The Last, Loveliest Smile

Mums NST

It looks like rain outside, but there is no rain in the forecast. I could really use a beautifully rainy day today.  It is going to rain on Sunday…it will be cool and rainy and I think the perfect day to let a pot of chili simmer on the stove and watch football together.

I have a couple of errands to run today, and then I think I’ll spend some time in the garden. My poor, poor garden. Yesterday I realized there were about 100 tiny little cherry tomatoes ready to pick that I didn’t even know had grown.  I even picked a few strawberries.  Next year I promise to do better…

On my list today —  Chrysanthemums.  I think it’s time. Kate is going to be happy…she is very happy that autumn has arrived.  I don’t know why.  I asked her.  She doesn’t know why.  I’m glad she’s happy.

Yesterday I was outside for a few hours working in the garden. There was a breeze that blew through the hickory and oak trees in our yard, scattering hundreds of acorns and nuts with each gentle gust. It sounded like hail. Poppy just loved that.  She flew around the yard picking up acorns and hickory nuts and flinging them around, then chasing after them and zipping to the other end of the yard all by herself. She stopped to bark at the deer behind the fence (who were not scared of her), or to watch the geese overhead, flying in their uneven V. Their flight call mingled with the rustling of leaves in the breeze. I stopped to watch them for a moment, before they disappeared behind the trees. The sun was warm on my face.

Acorns NSTOne year David had a brilliant idea to pay the kids to pick up the acorns.  $5 per bucket or something like that.  He was broke after about an hour.  Henry mentioned the bucket idea to me earlier in the week. I told him to go ask his father.

This year it took a long while for me to be ready for autumn.  I don’t know why.  I have always loved the season, I could list a thousand reasons why, but I guess this year my heart clung tightly to summer and it’s late dinners, it’s schedule-less delight, it’s sleepy-headed, lazy mornings. It’s hard to walk away from such a beautiful place as summer, with it’s sunshine and wildflowers and it’s beaches, seashells, ice cream and bare feet.

But as the days have cooled, the pumpkins and chrysanthemums have begun popping up on doorsteps around town…acorns are falling and leaves will be changing colors soon. Boots and sweaters and wool blankets have been pulled out, and I’ve even begun dreaming of cocoa and mulled wine by a warm fire in the evenings.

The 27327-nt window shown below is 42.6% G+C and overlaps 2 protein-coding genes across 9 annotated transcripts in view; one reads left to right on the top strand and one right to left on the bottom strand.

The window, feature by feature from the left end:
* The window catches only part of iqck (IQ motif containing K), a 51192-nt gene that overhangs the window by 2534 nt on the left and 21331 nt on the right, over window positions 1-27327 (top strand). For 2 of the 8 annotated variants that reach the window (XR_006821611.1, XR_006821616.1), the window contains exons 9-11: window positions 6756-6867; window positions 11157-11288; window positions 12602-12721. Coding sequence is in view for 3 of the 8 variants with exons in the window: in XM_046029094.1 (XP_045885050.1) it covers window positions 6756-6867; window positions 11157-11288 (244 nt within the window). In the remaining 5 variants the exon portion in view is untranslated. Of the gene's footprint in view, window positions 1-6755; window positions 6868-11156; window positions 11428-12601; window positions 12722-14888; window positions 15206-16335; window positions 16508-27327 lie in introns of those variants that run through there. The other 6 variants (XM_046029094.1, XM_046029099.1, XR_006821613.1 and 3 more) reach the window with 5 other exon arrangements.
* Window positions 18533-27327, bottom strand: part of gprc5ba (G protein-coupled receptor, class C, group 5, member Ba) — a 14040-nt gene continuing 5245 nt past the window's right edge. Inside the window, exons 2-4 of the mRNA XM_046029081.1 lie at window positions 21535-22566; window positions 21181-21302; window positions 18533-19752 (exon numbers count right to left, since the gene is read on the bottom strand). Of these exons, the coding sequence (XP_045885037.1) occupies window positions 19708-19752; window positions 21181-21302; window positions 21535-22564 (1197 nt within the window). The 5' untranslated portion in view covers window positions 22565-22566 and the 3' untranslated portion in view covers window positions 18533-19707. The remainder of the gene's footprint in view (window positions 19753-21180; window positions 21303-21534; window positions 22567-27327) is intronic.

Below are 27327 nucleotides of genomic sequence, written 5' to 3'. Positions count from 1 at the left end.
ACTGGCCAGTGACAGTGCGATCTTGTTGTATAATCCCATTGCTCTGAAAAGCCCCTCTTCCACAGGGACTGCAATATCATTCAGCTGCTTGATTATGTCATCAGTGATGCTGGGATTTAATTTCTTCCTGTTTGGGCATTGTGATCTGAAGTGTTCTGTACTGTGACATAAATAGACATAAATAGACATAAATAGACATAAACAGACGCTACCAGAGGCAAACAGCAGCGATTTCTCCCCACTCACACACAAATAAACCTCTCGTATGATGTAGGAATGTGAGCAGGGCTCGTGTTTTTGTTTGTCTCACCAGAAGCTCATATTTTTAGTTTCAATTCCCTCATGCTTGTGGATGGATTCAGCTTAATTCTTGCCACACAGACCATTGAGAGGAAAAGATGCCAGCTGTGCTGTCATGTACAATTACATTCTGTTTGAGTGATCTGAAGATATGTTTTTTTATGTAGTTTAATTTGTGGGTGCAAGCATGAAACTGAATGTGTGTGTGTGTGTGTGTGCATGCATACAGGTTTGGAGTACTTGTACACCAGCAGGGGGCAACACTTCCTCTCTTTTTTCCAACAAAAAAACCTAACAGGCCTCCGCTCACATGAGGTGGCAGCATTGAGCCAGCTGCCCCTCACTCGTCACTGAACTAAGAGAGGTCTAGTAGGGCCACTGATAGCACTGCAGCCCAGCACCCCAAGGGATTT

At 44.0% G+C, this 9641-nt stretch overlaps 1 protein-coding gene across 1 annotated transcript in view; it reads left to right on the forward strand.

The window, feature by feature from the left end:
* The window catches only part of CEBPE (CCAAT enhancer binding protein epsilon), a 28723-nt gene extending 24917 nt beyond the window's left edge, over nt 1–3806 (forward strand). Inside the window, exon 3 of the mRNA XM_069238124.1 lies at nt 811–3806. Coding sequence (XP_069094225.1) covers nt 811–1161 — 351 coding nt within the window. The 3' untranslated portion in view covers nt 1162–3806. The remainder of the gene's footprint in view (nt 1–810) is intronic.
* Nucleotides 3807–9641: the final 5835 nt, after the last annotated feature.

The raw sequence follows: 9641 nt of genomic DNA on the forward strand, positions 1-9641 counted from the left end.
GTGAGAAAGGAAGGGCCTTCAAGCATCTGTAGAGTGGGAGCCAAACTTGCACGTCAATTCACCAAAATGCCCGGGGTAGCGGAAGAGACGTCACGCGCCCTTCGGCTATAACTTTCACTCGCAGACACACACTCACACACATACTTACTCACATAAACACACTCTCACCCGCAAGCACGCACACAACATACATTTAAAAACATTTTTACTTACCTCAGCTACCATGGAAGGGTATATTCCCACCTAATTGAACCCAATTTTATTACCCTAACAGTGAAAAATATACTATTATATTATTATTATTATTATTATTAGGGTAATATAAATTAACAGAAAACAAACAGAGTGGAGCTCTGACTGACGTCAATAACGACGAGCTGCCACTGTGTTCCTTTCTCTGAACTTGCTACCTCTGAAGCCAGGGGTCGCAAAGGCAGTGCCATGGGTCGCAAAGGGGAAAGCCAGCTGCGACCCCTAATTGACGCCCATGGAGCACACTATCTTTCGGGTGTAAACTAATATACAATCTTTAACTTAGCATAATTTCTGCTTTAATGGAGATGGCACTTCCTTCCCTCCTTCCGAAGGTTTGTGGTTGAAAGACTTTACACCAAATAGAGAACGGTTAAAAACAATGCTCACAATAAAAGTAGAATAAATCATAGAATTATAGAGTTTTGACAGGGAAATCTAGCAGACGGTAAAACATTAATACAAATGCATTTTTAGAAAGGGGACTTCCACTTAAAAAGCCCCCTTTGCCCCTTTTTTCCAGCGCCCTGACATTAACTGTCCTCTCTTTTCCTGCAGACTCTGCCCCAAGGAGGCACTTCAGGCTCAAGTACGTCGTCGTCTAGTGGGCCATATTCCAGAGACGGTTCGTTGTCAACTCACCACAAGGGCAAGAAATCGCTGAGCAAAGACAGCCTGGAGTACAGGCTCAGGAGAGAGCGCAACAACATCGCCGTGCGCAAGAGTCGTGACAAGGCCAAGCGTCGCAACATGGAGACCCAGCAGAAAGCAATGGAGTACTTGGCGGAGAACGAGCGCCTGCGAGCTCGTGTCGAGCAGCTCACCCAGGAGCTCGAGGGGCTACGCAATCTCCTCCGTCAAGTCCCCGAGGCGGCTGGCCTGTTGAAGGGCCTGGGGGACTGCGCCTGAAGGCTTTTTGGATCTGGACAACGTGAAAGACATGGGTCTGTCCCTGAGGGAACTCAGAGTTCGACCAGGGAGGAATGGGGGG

And my sentiment toward leaving summer behind is changing.  Autumn is, afterall, “the year’s last, loveliest smile…”

–John Howard Bryant, “Indian Summer”

Wool Blanket NST

The Last, Loveliest Smile

What I Do Remember

I can’t remember every detail of every child…every first word spoken…every first step…every favorite food…

They ask. They want to know. They want to know the little details of their lives…the little things they did when they were too young to remember. But I don’t remember, either.

I don’t remember Henry’s first word. Partly because we were so confused about his speech. It would seem to develop, and then it would disappear, and we wondered if it was ever really there at all.

I don’t remember Ella’s first word either. Kate said “Coco.” William said “quack quack.”

I don’t remember anyone’s first steps except Ella’s. Mostly I remember how all five of us were watching her; how all of us were together in one little corner of our house.

I remember that Kate would eat anything. Except broccoli. I don’t remember what anyone else liked. I do remember that William would throw his plate when he was done eating.

It bothers me. It bothers me that some of those memories are missing. I have them written down somewhere, I’m sure. In a baby book or on a slip of paper or an old calendar somewhere. But I can’t remember them. I can’t call to mind what it was they were wearing, or where we were or how they sounded.

But I do remember other things.

I remember the first time Henry said “horse” and the first time he heard a bird sing.

I remember how quiet and thoughtful Kate was, always, and how she sucked her thumb when she was uncertain. I remember how the smell of her was intoxicating.

I remember the first time William smiled after his stroke, and how many eggs he ate when they finally cleared him for food.

I remember how Henry and I would curl up together in his toddler bed at night…how he would stretch out and how round his belly was. I remember his profile…that cute button nose and his soft cheeks. And how there was always music playing even though he couldn’t hear it…I refused to stop playing his music. I remember how he would twirl his hair around his finger.

I remember rocking Kate at night, in her tiny little room in our old house. Looking out across the square at the Christmas lights and singing Silent Night to her while she slept. How warm and perfect she felt cradled in my arms.

I remember what William used to say to us, every single night before bed. I love you night-night sit in the chair up here the one by the door I love you night night in one long, run-on sentence.

I remember the day we told the kids about Ella, and how we were going to have a new baby in the house, and how they all screamed and jumped around and how I felt so overwhelmed with joy that I cried. I remember how that baby girl used to strip down to her undies every single day and fall asleep on the couch. And how her favorite word was “no” for a little longer than I appreciated.

I used to dream about what our children would be like…what our life would be like. My dreams were like a fantasy — there was never as much heartache in my dreams.

Nor was there near as much beauty, nor splendor in my dreams, as there is now in my memories.

What I Do Remember

Bad Words

I was working in the garden spreading some old dirt around. There were large roots in it that I thought looked like guts.